Complex passwords — not so important after all

A New York Times article explains something that has long puzzled me: why are institutions where security really matters so lax about passwords, while the corner store requires long, ever-changing, combinations of  upper and lower case, alphanumeric and non-alphanumeric characters? Why are my credit union and my bank satisfied with a four-digit numeric PIN, which they never make me change?

The answer, according to a number of security experts interviewed by the Times, is that passwords don’t need to be strong or constantly changed. Worse, “[O]nerous requirements for passwords have given us a false sense of protection against potential attacks. In fact, they say, we aren’t paying enough attention to more potent threats.”

After investigating password requirements in a variety of settings, [Microsoft security specialist Cormac] Herley is critical not of users but of system administrators who aren’t paying enough attention to the inconvenience of making people comply with arcane rules. “It is not users who need to be better educated on the risks of various attacks, but the security community,” he said at a meeting of security professionals, the New Security Paradigms Workshop, at Queen’s College in Oxford, England. “Security advice simply offers a bad cost-benefit tradeoff to users.”….

One might guess that heavily trafficked Web sites — especially those that provide access to users’ financial information — would have requirements for strong passwords. But it turns out that password policies of many such sites are among the most relaxed. These sites don’t publicly discuss security breaches, but Mr. Herley said it “isn’t plausible” that these sites would use such policies if their users weren’t adequately protected from attacks by those who do not know the password.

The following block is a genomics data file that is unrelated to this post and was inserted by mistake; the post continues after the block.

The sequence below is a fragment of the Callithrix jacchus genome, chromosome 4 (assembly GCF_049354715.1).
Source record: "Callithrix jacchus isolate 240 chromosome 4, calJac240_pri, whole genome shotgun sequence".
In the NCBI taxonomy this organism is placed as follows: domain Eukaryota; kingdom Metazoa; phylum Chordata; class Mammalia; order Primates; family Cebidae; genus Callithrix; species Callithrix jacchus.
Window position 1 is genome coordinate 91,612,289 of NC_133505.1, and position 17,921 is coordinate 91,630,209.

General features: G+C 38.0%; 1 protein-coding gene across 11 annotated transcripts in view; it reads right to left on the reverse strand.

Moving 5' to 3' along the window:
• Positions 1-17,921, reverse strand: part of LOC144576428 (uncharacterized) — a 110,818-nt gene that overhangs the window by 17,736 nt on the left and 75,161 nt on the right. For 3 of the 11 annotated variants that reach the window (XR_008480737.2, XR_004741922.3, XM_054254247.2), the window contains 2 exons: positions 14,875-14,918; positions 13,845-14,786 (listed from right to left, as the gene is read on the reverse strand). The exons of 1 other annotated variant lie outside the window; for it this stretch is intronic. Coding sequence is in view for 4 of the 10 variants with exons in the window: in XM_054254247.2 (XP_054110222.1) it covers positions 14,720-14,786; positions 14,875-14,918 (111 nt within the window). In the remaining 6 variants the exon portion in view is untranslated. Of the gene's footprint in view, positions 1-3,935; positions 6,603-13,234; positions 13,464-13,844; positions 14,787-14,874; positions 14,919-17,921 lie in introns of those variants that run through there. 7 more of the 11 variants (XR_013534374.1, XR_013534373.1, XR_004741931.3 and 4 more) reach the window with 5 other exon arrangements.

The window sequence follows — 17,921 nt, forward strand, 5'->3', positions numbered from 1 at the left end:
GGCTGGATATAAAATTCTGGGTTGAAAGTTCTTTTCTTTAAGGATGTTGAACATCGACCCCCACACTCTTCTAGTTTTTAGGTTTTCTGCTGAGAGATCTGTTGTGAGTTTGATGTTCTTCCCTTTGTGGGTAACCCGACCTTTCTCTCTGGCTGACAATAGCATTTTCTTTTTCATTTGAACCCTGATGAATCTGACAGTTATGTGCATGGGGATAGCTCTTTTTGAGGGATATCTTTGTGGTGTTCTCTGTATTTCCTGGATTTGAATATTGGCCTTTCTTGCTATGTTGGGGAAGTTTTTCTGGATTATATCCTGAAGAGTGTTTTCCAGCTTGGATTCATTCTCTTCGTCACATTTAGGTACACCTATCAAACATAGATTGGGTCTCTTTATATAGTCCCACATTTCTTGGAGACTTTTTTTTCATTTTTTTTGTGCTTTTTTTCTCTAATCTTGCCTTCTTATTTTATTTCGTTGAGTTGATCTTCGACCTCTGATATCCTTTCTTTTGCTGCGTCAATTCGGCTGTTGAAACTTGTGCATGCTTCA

Mr. Herley, working with Dinei Florêncio, also at Microsoft Research, looked at the password policies of 75 Web sites. At the Symposium on Usable Privacy and Security, held in July in Redmond, Wash., they reported that the sites that allowed relatively weak passwords were busy commercial destinations, including PayPal, and Fidelity Investments. The sites that insisted on very complex passwords were mostly government and university sites. What accounts for the difference? They suggest that “when the voices that advocate for usability are absent or weak, security measures become needlessly restrictive.”

Donald A. Norman, a co-founder of the Nielsen Norman Group, a design consulting firm in Fremont, Calif., makes a similar case. In “When Security Gets in the Way,” an essay published last year, he noted the password rules of Northwestern University, where he then taught. It was a daunting list of 15 requirements. He said unreasonable rules can end up rendering a system less secure: users end up writing down passwords and storing them in places that can be readily discovered.

“These requirements keep out the good guys without deterring the bad guys,” he said.

I’ve suspected this for a long time, although I may have carried it too far. I recently found my (former!) favorite password in the number-two slot on a list of most frequently chosen passwords.